The sunken road, however, seems to have vanished from the Waterfront, which seems to have been taken on board by WEB and then SOJDC more as a vague guide, to be discarded at will.

As Brian McCarthy noted in 2015

“The Masterplan that was approved by the States in 2008 provides for 388 residential units, 65 self-catering apartments, a substantial winter garden, a boutique hotel, 54,000 sq. ft. of retail space, public open spaces and a new underground road. How and why are these aspects now missing from the Jersey International Finance Centre proposals?”

“The new two-way vehicular access road, from the back of the cinema building to the existing car park runs directly across the route of the Masterplan’s sunken road / roundabout and the proposals would therefore appear to conflict with each other. Can the plans for the underground proposals, their delivery and their cost be fully explained?”

It is clear from the air quality reports regarding the tunnel that the air quality fume extraction system posited for the sunken road would have to be exceptionally good, and yet no technical specifications have ever existed of this wonderful and remarkable system.

And the cost of £500,000 per annum, probably in today’s terms, £750,000, is a cost the Island just cannot afford.

Isn’t it about time to be honest and admit the new development bears little or no resemblance to that originally passed by the States in 2008, and scrap the sunken road?

Is the Council of Ministers so scared of halting the Finance Centre development that as an act of collective cowardice, collective irresponsibility, they will not revisit the plans and take out what was even in the heyday of 2008, a fantasy conjured up by Hopkins Architects, which should never have seen the light of day? 

And how will they manage to sink the road with office blocks already in place? The original plans had the road at the start, because you build over it, and there are no issues with subsidence caused by heavy buildings already in place.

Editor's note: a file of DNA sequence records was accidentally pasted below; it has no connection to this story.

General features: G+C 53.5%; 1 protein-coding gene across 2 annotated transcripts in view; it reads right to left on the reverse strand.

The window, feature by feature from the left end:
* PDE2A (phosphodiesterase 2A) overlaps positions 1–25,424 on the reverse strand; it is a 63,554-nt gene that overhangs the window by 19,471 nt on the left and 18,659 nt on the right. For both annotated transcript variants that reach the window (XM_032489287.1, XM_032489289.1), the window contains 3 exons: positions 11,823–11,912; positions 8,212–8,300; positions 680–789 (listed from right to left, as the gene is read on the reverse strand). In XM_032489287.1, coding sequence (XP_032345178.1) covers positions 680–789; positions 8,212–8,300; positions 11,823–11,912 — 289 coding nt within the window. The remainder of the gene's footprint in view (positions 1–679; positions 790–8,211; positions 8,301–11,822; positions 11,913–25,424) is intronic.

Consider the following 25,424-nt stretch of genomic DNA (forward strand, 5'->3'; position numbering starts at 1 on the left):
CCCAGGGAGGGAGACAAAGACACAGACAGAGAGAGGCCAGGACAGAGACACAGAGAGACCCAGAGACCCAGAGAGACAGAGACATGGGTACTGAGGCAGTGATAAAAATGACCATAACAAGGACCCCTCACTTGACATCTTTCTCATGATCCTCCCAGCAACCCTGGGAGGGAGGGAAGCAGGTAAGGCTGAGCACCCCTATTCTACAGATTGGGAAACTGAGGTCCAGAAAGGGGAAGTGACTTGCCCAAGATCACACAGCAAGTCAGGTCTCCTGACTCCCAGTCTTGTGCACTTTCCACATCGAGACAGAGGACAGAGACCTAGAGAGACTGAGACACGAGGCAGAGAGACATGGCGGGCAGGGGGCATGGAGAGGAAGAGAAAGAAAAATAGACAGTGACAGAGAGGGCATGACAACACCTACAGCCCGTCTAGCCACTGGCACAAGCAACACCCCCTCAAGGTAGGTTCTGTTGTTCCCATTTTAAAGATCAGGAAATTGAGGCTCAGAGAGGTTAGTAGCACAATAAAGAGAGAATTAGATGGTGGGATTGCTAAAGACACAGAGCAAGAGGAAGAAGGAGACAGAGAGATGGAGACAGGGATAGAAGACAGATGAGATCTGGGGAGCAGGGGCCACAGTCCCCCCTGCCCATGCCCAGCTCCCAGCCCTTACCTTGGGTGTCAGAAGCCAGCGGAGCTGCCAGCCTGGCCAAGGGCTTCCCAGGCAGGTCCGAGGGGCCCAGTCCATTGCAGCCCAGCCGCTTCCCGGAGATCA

It is time to sink the notion of a sunken road once and for all!

Tuesday, 18 July 2017

Obesity: It's not just diet.

BBC Radio Jersey reports that:

A food and nutrition strategy is being launched in Jersey today by the States. The strategy includes plans for sugar taxes, free school meals and new rules for fast food sites. Poor eating habits in Jersey could be costing the health service more than £40m a year, health experts believe. The States of Jersey is launching a new diet and nutrition strategy and experts are warning of the consequences of a bad diet.

There are four pieces of evidence that seem to support this view that eating is the root cause:

  1. Food prices have fallen substantially over the past 30 years;
  2. Real food expenditure (the amount we spend on food, accounting for inflation) has increased;
  3. Expenditure on some types of calorie dense foods, such as fast food, eating out, ready meals, confectionery, and soft drinks has increased; and
  4. There has been a sizeable increase in calories available, according to aggregate data on food available for human consumption (the total amount of food produced, including imports and excluding exports, minus food used for animal feed, agriculture, industrial uses, and waste)